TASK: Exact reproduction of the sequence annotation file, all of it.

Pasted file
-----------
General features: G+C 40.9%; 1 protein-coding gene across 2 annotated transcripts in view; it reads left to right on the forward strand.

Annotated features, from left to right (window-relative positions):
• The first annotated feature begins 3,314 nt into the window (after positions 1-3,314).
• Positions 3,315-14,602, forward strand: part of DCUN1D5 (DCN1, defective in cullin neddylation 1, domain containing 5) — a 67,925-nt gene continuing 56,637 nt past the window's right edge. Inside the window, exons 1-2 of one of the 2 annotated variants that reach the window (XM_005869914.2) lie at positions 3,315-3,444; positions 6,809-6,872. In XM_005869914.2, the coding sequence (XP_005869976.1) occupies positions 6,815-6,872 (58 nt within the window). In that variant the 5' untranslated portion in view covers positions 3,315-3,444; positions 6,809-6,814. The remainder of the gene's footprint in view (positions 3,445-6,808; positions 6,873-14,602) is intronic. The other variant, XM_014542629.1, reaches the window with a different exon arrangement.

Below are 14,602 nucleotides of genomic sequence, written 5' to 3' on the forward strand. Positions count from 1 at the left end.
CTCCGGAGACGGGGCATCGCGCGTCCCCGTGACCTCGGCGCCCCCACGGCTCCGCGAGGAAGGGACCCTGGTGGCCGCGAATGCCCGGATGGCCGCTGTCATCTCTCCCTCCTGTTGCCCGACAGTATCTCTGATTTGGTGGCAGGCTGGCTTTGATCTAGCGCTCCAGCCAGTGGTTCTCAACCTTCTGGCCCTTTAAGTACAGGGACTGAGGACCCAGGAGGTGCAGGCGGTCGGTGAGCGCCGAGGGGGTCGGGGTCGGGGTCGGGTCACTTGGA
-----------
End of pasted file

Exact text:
General features: G+C 40.9%; 1 protein-coding gene across 2 annotated transcripts in view; it reads left to right on the forward strand.

Annotated features, from left to right (window-relative positions):
• The first annotated feature begins 3,314 nt into the window (after positions 1-3,314).
• Positions 3,315-14,602, forward strand: part of DCUN1D5 (DCN1, defective in cullin neddylation 1, domain containing 5) — a 67,925-nt gene continuing 56,637 nt past the window's right edge. Inside the window, exons 1-2 of one of the 2 annotated variants that reach the window (XM_005869914.2) lie at positions 3,315-3,444; positions 6,809-6,872. In XM_005869914.2, the coding sequence (XP_005869976.1) occupies positions 6,815-6,872 (58 nt within the window). In that variant the 5' untranslated portion in view covers positions 3,315-3,444; positions 6,809-6,814. The remainder of the gene's footprint in view (positions 3,445-6,808; positions 6,873-14,602) is intronic. The other variant, XM_014542629.1, reaches the window with a different exon arrangement.

Below are 14,602 nucleotides of genomic sequence, written 5' to 3' on the forward strand. Positions count from 1 at the left end.
CTCCGGAGACGGGGCATCGCGCGTCCCCGTGACCTCGGCGCCCCCACGGCTCCGCGAGGAAGGGACCCTGGTGGCCGCGAATGCCCGGATGGCCGCTGTCATCTCTCCCTCCTGTTGCCCGACAGTATCTCTGATTTGGTGGCAGGCTGGCTTTGATCTAGCGCTCCAGCCAGTGGTTCTCAACCTTCTGGCCCTTTAAGTACAGGGACTGAGGACCCAGGAGGTGCAGGCGGTCGGTGAGCGCCGAGGGGGTCGGGGTCGGGGTCGGGTCACTTGGA